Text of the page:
Easy Event-Driven Workflows With AWS Lambda V2 Featuring Serverless Framework
SHARE
Mar. 8, 2022

Easy Event-Driven Workflows With AWS Lambda V2 Featuring Serverless Framework

George Coyne
George CoyneSenior Solutions Architect

There are a myriad of reasons why one may wish to trigger a Prefect flow run from an event. One of the most common use cases that we have encountered is: A file lands in object storage (S3, GCS, Azure Blob) and will be the input to a Prefect flow.

Chris White wrote an awesome blog a few years back about using AWS Lambda to trigger Prefect flows through Prefect Cloud GraphQL API. Since then the team have been working hard to further reduce negative engineering and make event-driven flows even easier.

Of this pattern, the feature that I find most useful is the ability to pass overrides to the RunConfig — specifically the setting an ECS/Kubernetes overrides to ensure that our work runs on the appropriate infrastructure.

In the example we’ll show below, we have a Lambda that will check for a file size in S3, then use the RunConfig to set a memory request, which will ensure that an instance with a sufficient amount of memory schedules the flow.

Our Lambda is going to use the Prefect Client to kick off our flow. Now we could do all of this through the GraphQL API, and use requests or urllib, but the Prefect Client keeps our code tidy, legible, and easy to modify.

Let’s walk through our Lambda function:

A few notes about this Lambda:

  • decrypt_parameter decrypts secrets from the AWS System Manager Parameter Store.

  • Our run function takes an S3 PUT event and extracts Bucket and Key from the payload.

  • get_memory_required interrogates the S3 API for information about the size of the file that was uploaded.

  • trigger_flow_run kicks off a Prefect flow run with a custom name derived from the S3 key. We pass the file size derived from get_memory_required to the KubernetesRun RunConfig in order to set a memory request on the Kubernetes job that will be running our flow.

A key point here. We are using the version_group_id which is the unique unarchived flow within this version group will be scheduled to run. This input can be used as a stable API for running flows that are regularly updated.

This allows us to set our Lambda and forget it, triggering the desired flow regardless of new versions.

Personally, I feel that the AWS-native experience of deploying Python Lambda functions is a bad time. Whether through the console or through AWS CLI, the installing and zipping and dependency management is a chore.

There are several tools that reduce the pain of deployment. My favorite is serverless framework.

Serverless allows us to define our function in a simple serverless.yml file. Further, serverless has their own concept of plugins. Most relevant to us is the serverless-python-requirements plugin, which makes the packaging Python requirements painless. The file is broken up into arrays from top to bottom:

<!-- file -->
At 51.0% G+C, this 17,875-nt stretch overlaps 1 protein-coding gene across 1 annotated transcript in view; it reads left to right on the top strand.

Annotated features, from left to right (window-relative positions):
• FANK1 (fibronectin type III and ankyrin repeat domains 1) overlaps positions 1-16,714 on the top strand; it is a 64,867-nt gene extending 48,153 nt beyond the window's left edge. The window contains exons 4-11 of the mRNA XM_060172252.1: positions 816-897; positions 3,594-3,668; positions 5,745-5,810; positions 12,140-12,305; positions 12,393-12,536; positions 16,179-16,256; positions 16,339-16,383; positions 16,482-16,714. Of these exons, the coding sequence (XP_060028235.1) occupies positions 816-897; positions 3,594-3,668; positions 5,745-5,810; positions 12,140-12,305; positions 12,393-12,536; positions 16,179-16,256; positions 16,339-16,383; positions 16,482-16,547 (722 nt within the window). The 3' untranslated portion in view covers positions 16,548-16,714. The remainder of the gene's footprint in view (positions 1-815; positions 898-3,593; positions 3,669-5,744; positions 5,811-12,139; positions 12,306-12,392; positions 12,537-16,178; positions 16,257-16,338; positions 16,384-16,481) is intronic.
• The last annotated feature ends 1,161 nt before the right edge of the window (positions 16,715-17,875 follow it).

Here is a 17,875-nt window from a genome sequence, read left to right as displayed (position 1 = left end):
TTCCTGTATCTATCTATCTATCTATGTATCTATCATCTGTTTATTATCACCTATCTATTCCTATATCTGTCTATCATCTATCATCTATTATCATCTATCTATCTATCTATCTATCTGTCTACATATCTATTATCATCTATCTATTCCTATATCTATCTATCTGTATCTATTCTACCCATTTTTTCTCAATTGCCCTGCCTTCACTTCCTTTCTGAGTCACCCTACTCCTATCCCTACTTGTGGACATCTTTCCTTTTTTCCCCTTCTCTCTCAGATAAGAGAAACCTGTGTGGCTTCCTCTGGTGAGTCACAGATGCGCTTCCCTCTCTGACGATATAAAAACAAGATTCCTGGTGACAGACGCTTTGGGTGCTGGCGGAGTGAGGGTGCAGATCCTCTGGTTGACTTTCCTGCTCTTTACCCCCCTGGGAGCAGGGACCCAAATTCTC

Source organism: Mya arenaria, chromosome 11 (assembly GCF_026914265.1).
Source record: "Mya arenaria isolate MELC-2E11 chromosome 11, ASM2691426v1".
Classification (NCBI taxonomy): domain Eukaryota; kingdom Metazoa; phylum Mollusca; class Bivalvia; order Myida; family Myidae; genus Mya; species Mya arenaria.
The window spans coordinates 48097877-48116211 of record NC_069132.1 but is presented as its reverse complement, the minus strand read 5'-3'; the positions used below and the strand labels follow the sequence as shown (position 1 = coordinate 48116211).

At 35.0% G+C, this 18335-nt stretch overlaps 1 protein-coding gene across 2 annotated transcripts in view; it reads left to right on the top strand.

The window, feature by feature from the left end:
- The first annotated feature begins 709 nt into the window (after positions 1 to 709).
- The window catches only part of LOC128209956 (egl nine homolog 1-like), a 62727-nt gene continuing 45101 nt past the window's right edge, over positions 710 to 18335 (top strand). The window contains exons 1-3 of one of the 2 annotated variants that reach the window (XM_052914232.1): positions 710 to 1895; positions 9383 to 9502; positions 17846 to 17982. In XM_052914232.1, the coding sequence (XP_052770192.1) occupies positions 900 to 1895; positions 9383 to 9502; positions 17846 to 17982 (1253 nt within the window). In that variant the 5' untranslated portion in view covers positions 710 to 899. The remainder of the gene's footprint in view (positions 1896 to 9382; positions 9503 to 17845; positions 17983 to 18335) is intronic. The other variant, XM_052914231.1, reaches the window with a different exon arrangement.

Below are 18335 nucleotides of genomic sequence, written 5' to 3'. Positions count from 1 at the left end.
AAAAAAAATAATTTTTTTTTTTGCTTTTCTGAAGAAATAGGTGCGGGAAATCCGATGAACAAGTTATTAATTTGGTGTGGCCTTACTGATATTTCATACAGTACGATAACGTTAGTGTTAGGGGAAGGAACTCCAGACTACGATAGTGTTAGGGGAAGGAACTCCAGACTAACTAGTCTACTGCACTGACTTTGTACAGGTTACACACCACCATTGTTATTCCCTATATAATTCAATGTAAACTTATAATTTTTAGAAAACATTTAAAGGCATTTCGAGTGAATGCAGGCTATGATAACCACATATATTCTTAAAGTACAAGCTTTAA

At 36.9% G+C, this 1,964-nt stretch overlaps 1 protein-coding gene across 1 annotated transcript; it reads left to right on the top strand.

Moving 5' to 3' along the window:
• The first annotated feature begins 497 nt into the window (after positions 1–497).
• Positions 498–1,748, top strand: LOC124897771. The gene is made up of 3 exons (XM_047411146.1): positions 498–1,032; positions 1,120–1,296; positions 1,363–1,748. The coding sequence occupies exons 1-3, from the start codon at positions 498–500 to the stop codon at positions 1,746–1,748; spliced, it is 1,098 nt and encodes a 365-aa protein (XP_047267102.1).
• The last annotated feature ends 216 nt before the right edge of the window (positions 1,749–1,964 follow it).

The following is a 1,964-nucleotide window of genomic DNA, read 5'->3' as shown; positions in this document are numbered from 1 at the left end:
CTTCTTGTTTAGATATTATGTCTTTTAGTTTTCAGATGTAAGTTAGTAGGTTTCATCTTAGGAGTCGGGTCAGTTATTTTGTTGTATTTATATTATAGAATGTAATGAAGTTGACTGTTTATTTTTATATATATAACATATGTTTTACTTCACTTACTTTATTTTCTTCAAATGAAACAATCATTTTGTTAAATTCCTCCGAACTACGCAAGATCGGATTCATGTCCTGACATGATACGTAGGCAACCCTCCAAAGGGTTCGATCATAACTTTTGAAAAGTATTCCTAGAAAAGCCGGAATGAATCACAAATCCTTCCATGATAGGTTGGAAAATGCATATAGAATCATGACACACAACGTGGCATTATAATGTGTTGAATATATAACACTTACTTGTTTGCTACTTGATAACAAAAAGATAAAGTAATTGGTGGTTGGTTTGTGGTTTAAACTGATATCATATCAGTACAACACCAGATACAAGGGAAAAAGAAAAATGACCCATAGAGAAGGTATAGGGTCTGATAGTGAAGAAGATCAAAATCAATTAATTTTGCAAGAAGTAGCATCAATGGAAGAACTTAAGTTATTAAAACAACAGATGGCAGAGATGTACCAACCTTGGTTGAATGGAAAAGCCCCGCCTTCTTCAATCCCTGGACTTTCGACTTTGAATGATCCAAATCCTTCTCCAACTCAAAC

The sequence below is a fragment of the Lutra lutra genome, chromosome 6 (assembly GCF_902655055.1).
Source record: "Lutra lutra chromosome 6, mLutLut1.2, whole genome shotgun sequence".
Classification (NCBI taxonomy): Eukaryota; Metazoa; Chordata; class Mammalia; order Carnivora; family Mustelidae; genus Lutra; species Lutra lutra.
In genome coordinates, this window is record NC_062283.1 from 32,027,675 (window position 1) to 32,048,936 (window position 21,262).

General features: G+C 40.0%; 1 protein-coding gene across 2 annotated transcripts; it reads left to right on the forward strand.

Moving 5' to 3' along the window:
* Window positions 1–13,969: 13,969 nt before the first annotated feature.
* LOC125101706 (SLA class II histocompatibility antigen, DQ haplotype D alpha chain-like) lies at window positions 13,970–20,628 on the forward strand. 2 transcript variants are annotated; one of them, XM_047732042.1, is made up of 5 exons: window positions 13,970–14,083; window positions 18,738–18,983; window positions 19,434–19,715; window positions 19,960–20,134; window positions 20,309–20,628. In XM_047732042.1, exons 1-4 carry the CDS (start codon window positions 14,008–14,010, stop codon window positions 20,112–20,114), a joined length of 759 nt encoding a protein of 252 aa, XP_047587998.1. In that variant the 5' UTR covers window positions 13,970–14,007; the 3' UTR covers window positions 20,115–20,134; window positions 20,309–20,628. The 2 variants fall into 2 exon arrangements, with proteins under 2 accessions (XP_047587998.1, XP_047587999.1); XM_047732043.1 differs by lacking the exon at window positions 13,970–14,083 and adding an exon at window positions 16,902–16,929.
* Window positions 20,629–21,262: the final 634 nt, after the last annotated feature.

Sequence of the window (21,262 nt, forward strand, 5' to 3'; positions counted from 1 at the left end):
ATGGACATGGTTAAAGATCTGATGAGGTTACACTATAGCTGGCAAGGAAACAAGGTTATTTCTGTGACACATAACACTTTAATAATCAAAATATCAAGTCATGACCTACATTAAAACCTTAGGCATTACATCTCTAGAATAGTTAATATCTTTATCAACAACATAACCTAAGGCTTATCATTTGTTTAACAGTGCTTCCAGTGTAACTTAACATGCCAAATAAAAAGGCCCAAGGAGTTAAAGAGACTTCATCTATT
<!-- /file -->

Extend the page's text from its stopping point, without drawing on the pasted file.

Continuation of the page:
• provider defines platform specific configurations. In our case, we have Lambda runtime settings and some IAM role configurations.

    • functions defines any number of Lambda functions as well as some incredibly useful ancillary options:

    • handler specifies which function Lambda is going to start our function.

      layers allows us to take advantage of the work that our serverless-python-requirements plugin does and package the Python requirements separately from our code, which means that we can still edit code in the Lambda IDE.

    • events is one of my favorites, through it we can automatically subscribe our lambda to AWS events. In our example, we are subscribing our function to specific events from an S3 bucket.

Putting it all together we run serverless deploy and watch:

Stepping through the logs we can see exactly what is happening, in sequence serverless:

  • Spins up a Docker container to package all of the aforementioned Python requirements.

  • Creates CloudFormation templates from our YAML file.

  • Zips up our code and dependencies.

  • Uploads everything to S3.

Once deployed we can test by dropping a file in the specified bucket or triggering through the Lambda console.

As a next step, you could use this pattern to incorporate event-driven flows with Prefect into your pipeline. Convert a flow that is currently polling into one orchestrated by an external function.

The Prefect client provides a straightforward way to interact with Prefect APIs. Kicking off flow runs is just a small example of the ways that users can take advantage of our Cloud API.

Prefect is the new standard for dataflow automation, and our ultimate mission is to eliminate negative engineering by ensuring that data professionals can confidently and efficiently automate their data applications with the most user-friendly toolkit around.

Happy engineering!

Posted on Mar 8, 2022
Blog Post
AWS Lambda
Amazon S3
Kubernetes
Docker
Dynamic DAGs
Scheduling
Mapping
Integrations
Monitoring
DevOps & CI/CD

Love your workflows again

Orchestrate your stack to gain confidence in your data